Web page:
They always prove to have a solid presence, and that was more abundantly clear given the size of the stage that they were gracing. While not quite the stormer like the one we were in attendance for last time, it was still another successful effort in the books for the young Wishaw quartet.
We had heard only snippets of Voodoos in the past, but we knew we’d be in for something sweet, especially if their SAMA nomination last year was anything to go by.
Truthfully speaking, we don’t need to say much, the audience reaction spoke for itself. By miles, the hottest the heaving crowd had been so far, as we found ourselves in the midst of mental folk bouncing, moshing, yelling, clapping and drunkenly waltzing about.
It was a positively electric atmosphere that enveloped the totsy room, all of which was truly earned, as the four delivered snappy punk tracks that left very little space for dull moments. Easily one of the more impressive bands of the day so far.
It had been 2 and a half years since we were last within the presence of the beautiful Edinburgh lads Indigo Velvet, so we were eager to finally catch them in action again, and the results were pleasing.
They seduced us and the rest of the keen folk around the vicinity with their delightful brand of tropical pop, which has clearly only better developed over time, plus there was a continuous variety throughout, one minute being sleek and melodic as anybody would predict, but in some spots they could take it in a rockier direction and it proves to be just as effective, even a little more exciting.
Bringing their wondrously addictive songs to life were polished performances from all five guys across the board, and with very little in the way of flaws or mistakes, it was among the best executed sets we had seen over the course of the day.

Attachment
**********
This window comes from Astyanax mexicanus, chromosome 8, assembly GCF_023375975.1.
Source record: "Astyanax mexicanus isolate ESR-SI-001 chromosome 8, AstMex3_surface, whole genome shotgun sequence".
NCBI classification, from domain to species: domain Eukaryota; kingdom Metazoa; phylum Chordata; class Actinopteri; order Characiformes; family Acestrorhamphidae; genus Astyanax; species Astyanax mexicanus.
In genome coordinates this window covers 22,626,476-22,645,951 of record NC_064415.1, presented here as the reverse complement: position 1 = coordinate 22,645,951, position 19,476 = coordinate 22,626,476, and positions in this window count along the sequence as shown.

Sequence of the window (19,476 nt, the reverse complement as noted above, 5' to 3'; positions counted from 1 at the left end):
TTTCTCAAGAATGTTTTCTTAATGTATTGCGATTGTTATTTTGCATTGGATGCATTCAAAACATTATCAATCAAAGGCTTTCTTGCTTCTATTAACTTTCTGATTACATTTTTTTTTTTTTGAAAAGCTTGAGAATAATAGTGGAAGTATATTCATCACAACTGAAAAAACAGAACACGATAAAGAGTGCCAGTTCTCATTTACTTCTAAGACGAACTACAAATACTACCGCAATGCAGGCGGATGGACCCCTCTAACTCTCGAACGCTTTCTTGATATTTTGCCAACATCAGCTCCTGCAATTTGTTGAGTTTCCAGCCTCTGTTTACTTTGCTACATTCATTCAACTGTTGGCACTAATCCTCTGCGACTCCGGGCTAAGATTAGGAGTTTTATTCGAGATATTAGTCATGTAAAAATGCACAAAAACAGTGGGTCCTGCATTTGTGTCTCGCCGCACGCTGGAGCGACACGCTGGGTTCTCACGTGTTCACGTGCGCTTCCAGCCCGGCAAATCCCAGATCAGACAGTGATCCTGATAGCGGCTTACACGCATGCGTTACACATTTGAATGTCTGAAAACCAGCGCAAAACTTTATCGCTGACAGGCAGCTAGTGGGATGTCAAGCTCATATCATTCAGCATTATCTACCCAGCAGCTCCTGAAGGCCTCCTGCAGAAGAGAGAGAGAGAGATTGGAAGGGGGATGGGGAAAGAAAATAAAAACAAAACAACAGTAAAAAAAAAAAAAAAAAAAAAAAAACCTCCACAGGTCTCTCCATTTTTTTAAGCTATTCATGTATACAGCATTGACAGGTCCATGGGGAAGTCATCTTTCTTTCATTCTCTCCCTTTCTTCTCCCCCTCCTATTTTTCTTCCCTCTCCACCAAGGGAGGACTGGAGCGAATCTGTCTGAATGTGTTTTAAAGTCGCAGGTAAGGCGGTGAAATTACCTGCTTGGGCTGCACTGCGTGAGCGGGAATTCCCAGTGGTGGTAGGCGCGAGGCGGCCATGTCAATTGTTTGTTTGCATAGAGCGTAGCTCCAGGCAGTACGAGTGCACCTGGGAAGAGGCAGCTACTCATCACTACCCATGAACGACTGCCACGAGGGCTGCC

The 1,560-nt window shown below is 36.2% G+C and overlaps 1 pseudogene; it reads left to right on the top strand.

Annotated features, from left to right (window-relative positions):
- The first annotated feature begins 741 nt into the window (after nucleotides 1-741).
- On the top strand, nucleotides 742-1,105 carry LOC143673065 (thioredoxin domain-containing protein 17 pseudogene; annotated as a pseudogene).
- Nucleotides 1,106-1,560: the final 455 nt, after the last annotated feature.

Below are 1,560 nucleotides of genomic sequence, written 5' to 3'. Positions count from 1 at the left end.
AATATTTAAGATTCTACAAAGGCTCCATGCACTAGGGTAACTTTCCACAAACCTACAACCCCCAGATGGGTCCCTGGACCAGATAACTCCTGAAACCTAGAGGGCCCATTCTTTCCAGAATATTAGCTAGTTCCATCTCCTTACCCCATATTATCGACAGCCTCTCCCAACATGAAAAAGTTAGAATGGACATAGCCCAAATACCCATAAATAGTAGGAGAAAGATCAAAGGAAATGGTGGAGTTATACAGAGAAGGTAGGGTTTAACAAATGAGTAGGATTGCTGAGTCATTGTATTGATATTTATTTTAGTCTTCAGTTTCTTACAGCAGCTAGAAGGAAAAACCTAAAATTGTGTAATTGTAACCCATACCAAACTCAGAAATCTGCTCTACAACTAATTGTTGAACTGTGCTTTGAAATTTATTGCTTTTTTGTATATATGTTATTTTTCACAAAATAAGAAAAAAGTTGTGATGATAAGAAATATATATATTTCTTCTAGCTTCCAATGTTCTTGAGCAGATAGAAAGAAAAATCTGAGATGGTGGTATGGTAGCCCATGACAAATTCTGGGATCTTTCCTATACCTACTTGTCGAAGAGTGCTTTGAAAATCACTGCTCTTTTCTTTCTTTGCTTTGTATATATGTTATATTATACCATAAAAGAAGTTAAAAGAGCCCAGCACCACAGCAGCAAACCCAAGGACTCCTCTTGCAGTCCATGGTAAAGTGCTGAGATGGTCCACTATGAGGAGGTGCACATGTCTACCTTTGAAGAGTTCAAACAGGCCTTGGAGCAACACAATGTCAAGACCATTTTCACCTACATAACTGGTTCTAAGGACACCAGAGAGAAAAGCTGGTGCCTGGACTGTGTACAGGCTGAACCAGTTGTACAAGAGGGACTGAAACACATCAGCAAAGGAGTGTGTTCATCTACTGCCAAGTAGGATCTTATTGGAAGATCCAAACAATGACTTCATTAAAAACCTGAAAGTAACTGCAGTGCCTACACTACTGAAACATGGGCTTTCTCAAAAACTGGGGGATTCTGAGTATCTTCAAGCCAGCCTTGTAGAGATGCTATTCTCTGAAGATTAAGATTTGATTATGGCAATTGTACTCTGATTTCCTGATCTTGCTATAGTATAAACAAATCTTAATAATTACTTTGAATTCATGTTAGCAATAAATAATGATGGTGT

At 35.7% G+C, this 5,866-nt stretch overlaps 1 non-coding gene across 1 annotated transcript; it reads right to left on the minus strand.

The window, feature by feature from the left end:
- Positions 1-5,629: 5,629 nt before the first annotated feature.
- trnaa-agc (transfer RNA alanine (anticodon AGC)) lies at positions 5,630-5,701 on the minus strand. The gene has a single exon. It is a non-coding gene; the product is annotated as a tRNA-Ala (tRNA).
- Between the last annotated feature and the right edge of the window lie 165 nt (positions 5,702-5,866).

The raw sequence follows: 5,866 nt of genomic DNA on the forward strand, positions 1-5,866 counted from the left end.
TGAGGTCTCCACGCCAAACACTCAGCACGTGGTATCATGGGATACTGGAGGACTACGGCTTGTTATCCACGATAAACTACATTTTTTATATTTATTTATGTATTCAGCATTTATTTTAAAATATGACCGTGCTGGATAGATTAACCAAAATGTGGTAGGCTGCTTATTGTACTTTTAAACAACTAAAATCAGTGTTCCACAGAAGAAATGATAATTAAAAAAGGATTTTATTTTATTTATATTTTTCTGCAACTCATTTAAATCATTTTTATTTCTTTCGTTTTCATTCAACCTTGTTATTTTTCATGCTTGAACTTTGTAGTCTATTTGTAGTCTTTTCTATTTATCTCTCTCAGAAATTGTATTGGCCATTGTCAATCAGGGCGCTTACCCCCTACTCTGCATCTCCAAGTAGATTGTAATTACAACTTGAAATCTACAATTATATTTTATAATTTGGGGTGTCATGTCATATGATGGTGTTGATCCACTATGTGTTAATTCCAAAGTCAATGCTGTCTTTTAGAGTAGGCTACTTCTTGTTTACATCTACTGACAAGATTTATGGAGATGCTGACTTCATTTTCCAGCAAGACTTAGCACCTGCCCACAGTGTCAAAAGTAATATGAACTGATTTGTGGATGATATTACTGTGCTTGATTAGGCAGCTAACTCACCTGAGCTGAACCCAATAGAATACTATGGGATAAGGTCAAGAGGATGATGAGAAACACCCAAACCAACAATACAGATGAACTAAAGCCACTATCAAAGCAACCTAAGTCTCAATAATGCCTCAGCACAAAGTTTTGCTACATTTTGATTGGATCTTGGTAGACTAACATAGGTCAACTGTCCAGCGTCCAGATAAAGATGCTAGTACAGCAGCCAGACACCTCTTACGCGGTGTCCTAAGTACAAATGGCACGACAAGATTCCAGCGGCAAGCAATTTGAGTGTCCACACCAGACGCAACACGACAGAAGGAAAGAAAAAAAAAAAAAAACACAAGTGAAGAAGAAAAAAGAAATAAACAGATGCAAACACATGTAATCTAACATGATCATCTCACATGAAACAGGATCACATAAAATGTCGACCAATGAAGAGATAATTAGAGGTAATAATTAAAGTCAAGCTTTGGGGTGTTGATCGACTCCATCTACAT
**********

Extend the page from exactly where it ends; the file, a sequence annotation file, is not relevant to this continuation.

A key moment was when they got everybody chiming along and boogieing to the awesome Sunrise, and making their exit to a rip roaring ovation, they served as one of the event’s most noteworthy highlights.
While taking a quick break to rest our aching feet, we could hear SNASH blaring from the next room, accompanied by impassioned cheers. As we eventually came through, it was obvious that the lads were picking up the pretty mess left by Voodoos earlier on and cranking it up to another level.
The pits were twice as big and bloody non-stop, and surfing went down as the four on stage inspired the havoc and bloodshed unfolding with their fast and furious bangers that were bitterly hard-hitting, and at the centre of it all was the ring-leading frontman with his angst infused yells that circulated while the rest of the group followed behind him in stomping fashion.
An absolutely joyful spectacle, that was, and thoughts and prayers for the staff and security on hand.
We put our hands up and admit to having never listened to underground heroes Strange Bones at all before, but whenever in discussion, they were always built up as ones to watch. As soon as Bobby launched himself off the top of the barrier onto the heads of the crowd within the opening seconds, we immediately regretted not ever doing so.